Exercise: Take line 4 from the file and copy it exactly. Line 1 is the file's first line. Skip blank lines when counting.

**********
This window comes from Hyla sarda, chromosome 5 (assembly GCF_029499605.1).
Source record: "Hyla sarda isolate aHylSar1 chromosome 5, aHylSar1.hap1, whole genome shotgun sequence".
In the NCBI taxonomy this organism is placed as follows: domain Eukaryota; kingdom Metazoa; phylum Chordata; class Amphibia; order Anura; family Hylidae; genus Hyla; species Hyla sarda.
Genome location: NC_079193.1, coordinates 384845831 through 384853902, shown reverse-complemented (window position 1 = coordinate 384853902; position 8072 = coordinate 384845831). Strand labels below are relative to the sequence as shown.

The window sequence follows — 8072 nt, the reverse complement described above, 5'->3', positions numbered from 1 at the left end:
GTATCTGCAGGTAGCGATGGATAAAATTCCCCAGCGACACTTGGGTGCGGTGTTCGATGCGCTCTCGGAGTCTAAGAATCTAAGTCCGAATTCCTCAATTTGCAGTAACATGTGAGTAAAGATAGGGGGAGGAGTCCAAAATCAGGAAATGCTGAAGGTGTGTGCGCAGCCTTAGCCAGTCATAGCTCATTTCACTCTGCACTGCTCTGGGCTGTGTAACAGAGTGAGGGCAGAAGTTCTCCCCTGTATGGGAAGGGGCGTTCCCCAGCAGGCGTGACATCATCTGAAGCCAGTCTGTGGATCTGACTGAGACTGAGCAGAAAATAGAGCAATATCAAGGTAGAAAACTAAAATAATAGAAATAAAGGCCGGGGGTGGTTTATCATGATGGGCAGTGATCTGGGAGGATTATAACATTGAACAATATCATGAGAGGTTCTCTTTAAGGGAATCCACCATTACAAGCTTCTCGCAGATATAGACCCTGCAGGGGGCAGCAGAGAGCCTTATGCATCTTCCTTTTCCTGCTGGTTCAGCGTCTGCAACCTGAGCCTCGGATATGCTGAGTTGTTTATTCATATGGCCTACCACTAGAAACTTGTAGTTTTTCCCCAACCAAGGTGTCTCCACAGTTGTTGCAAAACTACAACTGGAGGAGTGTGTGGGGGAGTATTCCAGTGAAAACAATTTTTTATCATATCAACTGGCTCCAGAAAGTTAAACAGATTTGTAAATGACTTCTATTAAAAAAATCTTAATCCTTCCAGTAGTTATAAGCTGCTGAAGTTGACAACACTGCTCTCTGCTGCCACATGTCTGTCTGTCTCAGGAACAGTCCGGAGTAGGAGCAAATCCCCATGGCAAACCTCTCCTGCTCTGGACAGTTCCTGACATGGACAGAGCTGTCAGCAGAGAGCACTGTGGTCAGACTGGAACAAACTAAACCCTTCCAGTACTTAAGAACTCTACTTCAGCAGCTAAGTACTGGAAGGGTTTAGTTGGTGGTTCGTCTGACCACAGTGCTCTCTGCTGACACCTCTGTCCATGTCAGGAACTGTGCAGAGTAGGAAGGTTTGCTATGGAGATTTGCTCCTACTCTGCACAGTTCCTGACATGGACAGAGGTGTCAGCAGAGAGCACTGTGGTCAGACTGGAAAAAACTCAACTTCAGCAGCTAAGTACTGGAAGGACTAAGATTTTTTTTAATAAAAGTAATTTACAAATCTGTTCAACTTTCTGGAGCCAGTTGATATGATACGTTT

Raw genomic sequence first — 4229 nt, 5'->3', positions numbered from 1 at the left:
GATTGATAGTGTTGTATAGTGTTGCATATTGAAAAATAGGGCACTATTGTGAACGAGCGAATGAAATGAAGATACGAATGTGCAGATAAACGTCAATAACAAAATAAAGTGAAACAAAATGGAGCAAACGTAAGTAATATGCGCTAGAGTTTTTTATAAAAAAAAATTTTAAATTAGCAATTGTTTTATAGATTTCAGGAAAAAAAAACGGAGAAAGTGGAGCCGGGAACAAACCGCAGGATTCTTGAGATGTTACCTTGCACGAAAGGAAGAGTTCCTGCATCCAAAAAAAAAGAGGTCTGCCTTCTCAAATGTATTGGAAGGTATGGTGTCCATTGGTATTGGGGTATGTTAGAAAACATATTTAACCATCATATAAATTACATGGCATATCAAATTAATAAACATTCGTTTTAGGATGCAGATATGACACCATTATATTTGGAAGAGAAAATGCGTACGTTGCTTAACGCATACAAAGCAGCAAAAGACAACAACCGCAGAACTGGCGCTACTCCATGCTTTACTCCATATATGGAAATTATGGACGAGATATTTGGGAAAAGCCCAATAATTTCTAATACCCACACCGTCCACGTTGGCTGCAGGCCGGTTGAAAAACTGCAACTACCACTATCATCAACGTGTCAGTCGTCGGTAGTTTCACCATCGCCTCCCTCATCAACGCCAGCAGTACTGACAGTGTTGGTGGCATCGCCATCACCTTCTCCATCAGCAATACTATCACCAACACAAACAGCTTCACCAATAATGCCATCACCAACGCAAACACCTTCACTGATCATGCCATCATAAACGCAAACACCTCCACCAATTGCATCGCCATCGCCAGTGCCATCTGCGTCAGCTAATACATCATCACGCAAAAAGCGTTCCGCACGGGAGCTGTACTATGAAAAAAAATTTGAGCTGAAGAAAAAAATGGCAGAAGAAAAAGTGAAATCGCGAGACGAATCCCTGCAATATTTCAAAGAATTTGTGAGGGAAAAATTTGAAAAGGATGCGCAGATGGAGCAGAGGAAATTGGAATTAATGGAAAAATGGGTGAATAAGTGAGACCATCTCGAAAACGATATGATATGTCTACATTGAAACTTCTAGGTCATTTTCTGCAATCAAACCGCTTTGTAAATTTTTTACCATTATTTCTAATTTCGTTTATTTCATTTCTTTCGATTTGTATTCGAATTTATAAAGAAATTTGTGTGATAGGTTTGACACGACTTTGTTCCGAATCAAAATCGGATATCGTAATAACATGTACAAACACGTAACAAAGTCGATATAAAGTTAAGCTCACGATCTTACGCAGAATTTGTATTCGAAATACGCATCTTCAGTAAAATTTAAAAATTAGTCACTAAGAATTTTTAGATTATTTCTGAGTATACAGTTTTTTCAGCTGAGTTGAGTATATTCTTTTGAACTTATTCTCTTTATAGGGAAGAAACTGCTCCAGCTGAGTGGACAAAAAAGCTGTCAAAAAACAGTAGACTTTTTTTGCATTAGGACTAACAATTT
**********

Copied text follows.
Genome location: NC_079193.1, coordinates 384845831 through 384853902, shown reverse-complemented (window position 1 = coordinate 384853902; position 8072 = coordinate 384845831). Strand labels below are relative to the sequence as shown.